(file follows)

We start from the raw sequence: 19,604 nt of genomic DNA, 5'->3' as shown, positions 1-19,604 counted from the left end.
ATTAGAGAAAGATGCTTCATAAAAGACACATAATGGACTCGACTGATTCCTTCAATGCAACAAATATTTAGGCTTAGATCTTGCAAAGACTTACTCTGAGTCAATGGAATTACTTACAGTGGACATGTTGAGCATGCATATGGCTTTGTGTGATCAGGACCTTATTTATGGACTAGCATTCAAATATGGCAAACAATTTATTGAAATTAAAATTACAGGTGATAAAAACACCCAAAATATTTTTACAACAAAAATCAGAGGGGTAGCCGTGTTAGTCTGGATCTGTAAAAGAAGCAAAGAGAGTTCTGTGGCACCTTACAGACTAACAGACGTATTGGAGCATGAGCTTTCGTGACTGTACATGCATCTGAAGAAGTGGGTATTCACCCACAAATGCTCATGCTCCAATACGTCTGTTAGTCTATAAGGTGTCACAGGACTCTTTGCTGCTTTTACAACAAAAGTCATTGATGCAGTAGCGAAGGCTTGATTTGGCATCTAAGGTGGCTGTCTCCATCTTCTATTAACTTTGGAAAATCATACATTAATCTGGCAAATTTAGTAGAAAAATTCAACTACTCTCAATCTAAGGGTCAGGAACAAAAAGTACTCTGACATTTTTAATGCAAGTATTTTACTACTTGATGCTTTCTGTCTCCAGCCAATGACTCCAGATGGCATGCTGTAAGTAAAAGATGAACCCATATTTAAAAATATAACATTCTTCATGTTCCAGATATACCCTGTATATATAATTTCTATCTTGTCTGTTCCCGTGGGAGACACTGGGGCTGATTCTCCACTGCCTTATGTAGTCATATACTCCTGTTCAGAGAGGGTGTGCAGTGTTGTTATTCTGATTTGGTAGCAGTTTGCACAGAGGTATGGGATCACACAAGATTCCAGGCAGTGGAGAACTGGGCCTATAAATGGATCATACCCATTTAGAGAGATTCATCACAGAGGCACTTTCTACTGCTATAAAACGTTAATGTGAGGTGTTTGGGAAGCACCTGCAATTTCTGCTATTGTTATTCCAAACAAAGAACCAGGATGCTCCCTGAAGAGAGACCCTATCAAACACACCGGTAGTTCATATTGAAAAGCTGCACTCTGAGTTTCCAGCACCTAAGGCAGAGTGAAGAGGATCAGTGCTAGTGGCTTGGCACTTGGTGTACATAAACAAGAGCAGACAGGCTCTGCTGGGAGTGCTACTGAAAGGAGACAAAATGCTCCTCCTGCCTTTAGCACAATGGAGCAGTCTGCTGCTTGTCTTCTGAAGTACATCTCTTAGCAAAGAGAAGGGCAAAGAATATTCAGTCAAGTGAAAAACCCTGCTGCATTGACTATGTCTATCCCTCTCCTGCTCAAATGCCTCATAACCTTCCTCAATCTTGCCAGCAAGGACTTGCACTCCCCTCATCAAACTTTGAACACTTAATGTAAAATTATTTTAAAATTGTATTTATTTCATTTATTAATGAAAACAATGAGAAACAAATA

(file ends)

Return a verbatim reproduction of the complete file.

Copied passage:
We start from the raw sequence: 19,604 nt of genomic DNA, 5'->3' as shown, positions 1-19,604 counted from the left end.
ATTAGAGAAAGATGCTTCATAAAAGACACATAATGGACTCGACTGATTCCTTCAATGCAACAAATATTTAGGCTTAGATCTTGCAAAGACTTACTCTGAGTCAATGGAATTACTTACAGTGGACATGTTGAGCATGCATATGGCTTTGTGTGATCAGGACCTTATTTATGGACTAGCATTCAAATATGGCAAACAATTTATTGAAATTAAAATTACAGGTGATAAAAACACCCAAAATATTTTTACAACAAAAATCAGAGGGGTAGCCGTGTTAGTCTGGATCTGTAAAAGAAGCAAAGAGAGTTCTGTGGCACCTTACAGACTAACAGACGTATTGGAGCATGAGCTTTCGTGACTGTACATGCATCTGAAGAAGTGGGTATTCACCCACAAATGCTCATGCTCCAATACGTCTGTTAGTCTATAAGGTGTCACAGGACTCTTTGCTGCTTTTACAACAAAAGTCATTGATGCAGTAGCGAAGGCTTGATTTGGCATCTAAGGTGGCTGTCTCCATCTTCTATTAACTTTGGAAAATCATACATTAATCTGGCAAATTTAGTAGAAAAATTCAACTACTCTCAATCTAAGGGTCAGGAACAAAAAGTACTCTGACATTTTTAATGCAAGTATTTTACTACTTGATGCTTTCTGTCTCCAGCCAATGACTCCAGATGGCATGCTGTAAGTAAAAGATGAACCCATATTTAAAAATATAACATTCTTCATGTTCCAGATATACCCTGTATATATAATTTCTATCTTGTCTGTTCCCGTGGGAGACACTGGGGCTGATTCTCCACTGCCTTATGTAGTCATATACTCCTGTTCAGAGAGGGTGTGCAGTGTTGTTATTCTGATTTGGTAGCAGTTTGCACAGAGGTATGGGATCACACAAGATTCCAGGCAGTGGAGAACTGGGCCTATAAATGGATCATACCCATTTAGAGAGATTCATCACAGAGGCACTTTCTACTGCTATAAAACGTTAATGTGAGGTGTTTGGGAAGCACCTGCAATTTCTGCTATTGTTATTCCAAACAAAGAACCAGGATGCTCCCTGAAGAGAGACCCTATCAAACACACCGGTAGTTCATATTGAAAAGCTGCACTCTGAGTTTCCAGCACCTAAGGCAGAGTGAAGAGGATCAGTGCTAGTGGCTTGGCACTTGGTGTACATAAACAAGAGCAGACAGGCTCTGCTGGGAGTGCTACTGAAAGGAGACAAAATGCTCCTCCTGCCTTTAGCACAATGGAGCAGTCTGCTGCTTGTCTTCTGAAGTACATCTCTTAGCAAAGAGAAGGGCAAAGAATATTCAGTCAAGTGAAAAACCCTGCTGCATTGACTATGTCTATCCCTCTCCTGCTCAAATGCCTCATAACCTTCCTCAATCTTGCCAGCAAGGACTTGCACTCCCCTCATCAAACTTTGAACACTTAATGTAAAATTATTTTAAAATTGTATTTATTTCATTTATTAATGAAAACAATGAGAAACAAATA